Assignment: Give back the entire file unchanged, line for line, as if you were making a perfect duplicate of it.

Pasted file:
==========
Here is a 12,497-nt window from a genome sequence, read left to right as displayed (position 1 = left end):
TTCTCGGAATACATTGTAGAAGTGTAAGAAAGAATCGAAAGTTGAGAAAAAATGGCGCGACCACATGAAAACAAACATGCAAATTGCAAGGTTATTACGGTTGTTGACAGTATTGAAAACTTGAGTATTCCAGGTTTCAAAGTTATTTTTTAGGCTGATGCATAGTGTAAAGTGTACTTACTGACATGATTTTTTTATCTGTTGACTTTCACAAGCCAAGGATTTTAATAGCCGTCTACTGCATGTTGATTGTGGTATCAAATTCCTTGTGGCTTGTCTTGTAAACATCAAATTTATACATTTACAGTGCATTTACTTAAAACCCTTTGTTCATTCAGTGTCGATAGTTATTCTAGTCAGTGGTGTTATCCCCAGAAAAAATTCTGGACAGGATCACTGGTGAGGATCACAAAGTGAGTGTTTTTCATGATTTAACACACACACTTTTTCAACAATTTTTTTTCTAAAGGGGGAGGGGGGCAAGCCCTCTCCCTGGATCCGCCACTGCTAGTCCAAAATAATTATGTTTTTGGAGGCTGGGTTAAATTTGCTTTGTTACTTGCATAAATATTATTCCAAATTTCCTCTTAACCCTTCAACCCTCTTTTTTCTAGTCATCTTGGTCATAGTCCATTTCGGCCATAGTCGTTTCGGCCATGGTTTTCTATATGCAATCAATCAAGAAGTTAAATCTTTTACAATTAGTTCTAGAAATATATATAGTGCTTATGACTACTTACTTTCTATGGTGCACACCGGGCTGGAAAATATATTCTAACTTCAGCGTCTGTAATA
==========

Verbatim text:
Here is a 12,497-nt window from a genome sequence, read left to right as displayed (position 1 = left end):
TTCTCGGAATACATTGTAGAAGTGTAAGAAAGAATCGAAAGTTGAGAAAAAATGGCGCGACCACATGAAAACAAACATGCAAATTGCAAGGTTATTACGGTTGTTGACAGTATTGAAAACTTGAGTATTCCAGGTTTCAAAGTTATTTTTTAGGCTGATGCATAGTGTAAAGTGTACTTACTGACATGATTTTTTTATCTGTTGACTTTCACAAGCCAAGGATTTTAATAGCCGTCTACTGCATGTTGATTGTGGTATCAAATTCCTTGTGGCTTGTCTTGTAAACATCAAATTTATACATTTACAGTGCATTTACTTAAAACCCTTTGTTCATTCAGTGTCGATAGTTATTCTAGTCAGTGGTGTTATCCCCAGAAAAAATTCTGGACAGGATCACTGGTGAGGATCACAAAGTGAGTGTTTTTCATGATTTAACACACACACTTTTTCAACAATTTTTTTTCTAAAGGGGGAGGGGGGCAAGCCCTCTCCCTGGATCCGCCACTGCTAGTCCAAAATAATTATGTTTTTGGAGGCTGGGTTAAATTTGCTTTGTTACTTGCATAAATATTATTCCAAATTTCCTCTTAACCCTTCAACCCTCTTTTTTCTAGTCATCTTGGTCATAGTCCATTTCGGCCATAGTCGTTTCGGCCATGGTTTTCTATATGCAATCAATCAAGAAGTTAAATCTTTTACAATTAGTTCTAGAAATATATATAGTGCTTATGACTACTTACTTTCTATGGTGCACACCGGGCTGGAAAATATATTCTAACTTCAGCGTCTGTAATA